Democrats and Hispanics are opposed to the immigration bill's point system
Ekaterina D. Atanasova, a civil engineer from Bulgaria who lives in southern Maine, wants to bring her husband to the United States. Under the Senate immigration bill, he would get high marks — at least 74 points — because he too is a civil engineer, has a master’s degree and is fluent in English.
But Herminia Licona Sandoval, a cleaning woman from Honduras, would have no hope of bringing her 30-year-old son to the United States. He works as a driver at an oil refinery, lacks a high school diploma, speaks little English and would fare poorly under the Senate bill, earning fewer than 15 of a possible 100 points.
The point system, one of the most significant features of the Senate immigration bill, will be at the heart of the debate as Congress resumes work on the legislation after a weeklong recess. It has already stirred passions because it would profoundly change the criteria for picking future immigrants.
President Bush and some senators champion the point system as a way to select immigrants most likely to make long-term economic contributions to the United States. Supporters say it would be the most systematic effort in the nation’s history to evaluate would-be immigrants, using objective criteria to measure job skills, education and other attributes.
But the plan is provoking strong opposition from leading Democrats, who say it smacks of social engineering and reflects a class bias.
Senator Robert Menendez, Democrat of New Jersey, said, “The point system would have prevented my own parents, a carpenter and a seamstress, from coming to this country.”
This week, the Senate is expected to vote on an amendment offered by Senator Barack Obama, Democrat of Illinois, to end the point system after five years. Senators will also vote on a Republican proposal to eliminate “bonus points” that could be given to many illegal immigrants who gain legal status and then seek green cards.
The bill, written by the White House and a bipartisan group of a dozen senators, would establish “a merit-based system” to evaluate people seeking the green cards, as permanent-residence visas are known.
An applicant could receive a maximum of 100 points. Up to 75 points would be allocated for job skills and education, with 15 for English-language proficiency and 10 for family ties.
The criteria favor professionals with graduate degrees in science, technology, engineering and mathematics. But the point system would also reward people who work in 30 “high demand” occupations, like home health care and food service.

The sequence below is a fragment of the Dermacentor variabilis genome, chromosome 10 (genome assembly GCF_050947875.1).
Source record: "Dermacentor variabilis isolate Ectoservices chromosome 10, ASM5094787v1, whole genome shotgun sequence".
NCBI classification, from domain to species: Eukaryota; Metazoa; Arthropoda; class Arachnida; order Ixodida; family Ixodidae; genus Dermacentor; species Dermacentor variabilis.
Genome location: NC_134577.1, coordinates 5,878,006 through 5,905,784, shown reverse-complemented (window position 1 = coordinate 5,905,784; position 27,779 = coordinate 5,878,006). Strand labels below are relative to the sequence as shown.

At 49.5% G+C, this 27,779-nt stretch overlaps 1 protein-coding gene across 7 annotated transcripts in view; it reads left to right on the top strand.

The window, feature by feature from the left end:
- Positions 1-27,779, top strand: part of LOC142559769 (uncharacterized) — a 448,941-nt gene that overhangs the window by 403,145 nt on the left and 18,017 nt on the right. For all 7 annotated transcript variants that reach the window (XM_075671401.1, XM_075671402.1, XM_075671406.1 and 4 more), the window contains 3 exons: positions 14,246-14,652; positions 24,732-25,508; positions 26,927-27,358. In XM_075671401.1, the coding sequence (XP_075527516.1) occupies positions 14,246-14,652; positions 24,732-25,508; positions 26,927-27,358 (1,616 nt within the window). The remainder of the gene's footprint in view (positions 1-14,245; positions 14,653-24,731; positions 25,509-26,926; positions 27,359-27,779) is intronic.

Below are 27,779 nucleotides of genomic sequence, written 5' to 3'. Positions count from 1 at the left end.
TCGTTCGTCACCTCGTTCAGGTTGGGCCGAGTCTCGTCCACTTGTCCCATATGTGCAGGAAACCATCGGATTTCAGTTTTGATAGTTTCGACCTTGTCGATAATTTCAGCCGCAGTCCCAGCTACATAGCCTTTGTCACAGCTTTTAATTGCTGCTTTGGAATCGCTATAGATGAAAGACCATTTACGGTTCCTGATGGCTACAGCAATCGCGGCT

Spouses and minor children of United States citizens would still be allowed to immigrate without limits. But siblings and adult children of citizens and lawful permanent residents would be subject to the point system. They could get a maximum of 10 points for family ties, provided they had already earned 55 points for job skills, education and English language ability.
Under the bill, Congress would set the number of points for each attribute. The selection criteria could not be changed for 14 years. Decisions on individual cases would be within the “sole and unreviewable discretion” of the secretary of homeland security.
Supporters of the point system say it would make the United States more competitive in a global economy by admitting people with skills needed in the American workplace — people who might otherwise go to work for foreign companies.
Senator Lindsey Graham, Republican of South Carolina, said: “America needs an immigration system that can compete for the best minds that exist in the world. The new system does it better than the old system.”
But Representative Zoe Lofgren, a California Democrat who is chairwoman of the Judiciary subcommittee on immigration, said she had found no one in her Silicon Valley district who thought it was a good idea.
“The point system is like the Soviet Union,” Ms. Lofgren said. “The government is saying, in effect, ‘We have a five-year plan for the economy, and we will decide with this point system what mix of skills is needed.’ That is not the way a market-based capitalist economy works best.”
The House speaker, Nancy Pelosi, has also expressed “serious objection to the point system,” saying it could split families.
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